Joint transcript - The Hon Peter Dutton MP, Minister for Immigration and Border Protection and The Hon Michael Keenan MP, Minister for Justice, Minister Assisting the Prime Minister on Counter Terrorism
Subjects: Disrupting the threat of OMCGs, Australia’s gun laws, Operation Sovereign Borders, ISIL, Iranian asylum seekers, proceeds of crime.
Peter Dutton: I want to make some comments about a very important issue.
The Turnbull Government is determined to make sure that our community can be a safer place. We want to secure our borders, we want to make sure we can keep our community safe.
The fact that we have cancelled a record number of visas of non-citizens who are here committing crimes is a significant outcome and we have made Australia a better place already, but there's a lot more work to do.
The Government is really determined to make sure that we can crack down on non- citizens who are committing offences in our country.
There has been a joint operation underway between the Australian Federal Police, the Australian Crime Commission, the Australian Border Force, state policing agencies and other intelligence agencies to make sure that we can identify those people involved in distribution of amphetamines and drugs otherwise, people who are involved in Outlaw Motorcycle Gangs who are committing all sorts of serious crimes including extortion and robbery and there are many victims across society.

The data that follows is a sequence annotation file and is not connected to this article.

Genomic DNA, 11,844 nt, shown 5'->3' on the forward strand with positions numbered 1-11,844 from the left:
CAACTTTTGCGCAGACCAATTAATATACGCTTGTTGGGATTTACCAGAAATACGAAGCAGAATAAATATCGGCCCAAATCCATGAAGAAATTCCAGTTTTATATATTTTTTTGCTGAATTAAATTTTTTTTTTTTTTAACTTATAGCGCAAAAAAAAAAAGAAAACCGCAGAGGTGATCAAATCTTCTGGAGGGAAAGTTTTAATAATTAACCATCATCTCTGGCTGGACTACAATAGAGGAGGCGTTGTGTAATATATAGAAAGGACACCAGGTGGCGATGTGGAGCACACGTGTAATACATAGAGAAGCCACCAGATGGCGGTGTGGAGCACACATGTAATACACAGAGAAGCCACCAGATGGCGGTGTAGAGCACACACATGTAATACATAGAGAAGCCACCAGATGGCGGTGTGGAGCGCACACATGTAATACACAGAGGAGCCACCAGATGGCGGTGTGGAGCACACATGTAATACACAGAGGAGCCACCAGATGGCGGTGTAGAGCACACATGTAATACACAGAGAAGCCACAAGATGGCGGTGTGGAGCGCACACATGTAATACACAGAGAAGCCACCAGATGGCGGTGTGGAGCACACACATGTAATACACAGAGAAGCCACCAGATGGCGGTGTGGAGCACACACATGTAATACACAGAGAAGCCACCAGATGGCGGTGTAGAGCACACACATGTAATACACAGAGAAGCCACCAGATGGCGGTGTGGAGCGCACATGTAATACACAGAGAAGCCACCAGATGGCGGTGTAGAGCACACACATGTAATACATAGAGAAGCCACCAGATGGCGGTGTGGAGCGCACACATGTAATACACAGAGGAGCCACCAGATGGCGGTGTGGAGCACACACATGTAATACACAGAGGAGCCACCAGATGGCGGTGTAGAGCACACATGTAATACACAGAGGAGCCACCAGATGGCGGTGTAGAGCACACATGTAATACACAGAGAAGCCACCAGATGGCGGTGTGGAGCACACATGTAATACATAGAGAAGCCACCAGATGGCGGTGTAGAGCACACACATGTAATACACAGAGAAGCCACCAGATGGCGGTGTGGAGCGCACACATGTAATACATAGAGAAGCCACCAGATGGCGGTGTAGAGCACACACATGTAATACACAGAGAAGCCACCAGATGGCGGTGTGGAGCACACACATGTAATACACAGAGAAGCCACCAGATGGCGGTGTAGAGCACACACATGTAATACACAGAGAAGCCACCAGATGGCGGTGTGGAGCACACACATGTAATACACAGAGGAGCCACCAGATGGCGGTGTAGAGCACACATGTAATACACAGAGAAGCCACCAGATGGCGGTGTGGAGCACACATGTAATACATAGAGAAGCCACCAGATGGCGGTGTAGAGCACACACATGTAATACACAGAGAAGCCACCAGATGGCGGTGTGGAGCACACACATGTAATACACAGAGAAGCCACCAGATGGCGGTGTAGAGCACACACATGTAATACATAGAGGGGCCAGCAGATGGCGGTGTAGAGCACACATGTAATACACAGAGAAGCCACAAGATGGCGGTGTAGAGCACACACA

So our Government is very happy to declare war on Outlaw Motorcycle Gang members because they are peddling in drugs, they are causing misery to mums and dads who have children, teenage children, who are buying drugs from Outlaw Motorcycle Gang members.
Outlaw Motorcycle Gang members are involved in extortion and are having a huge impact, a negative impact, on small business people around the country and much, much more.
So I'm very pleased to advise today that 81 Outlaw Motorcycle Gang members or associates have had their visas cancelled or refused since mid-2014. Seventy eight people with Outlaw Motorcycle Gang links have had their visas cancelled and six people with Outlaw Motorcycle Gang links have had their visa refused. Twenty seven of those people are offshore, 31 are currently in remand or in prison and 23 are in detention awaiting removal.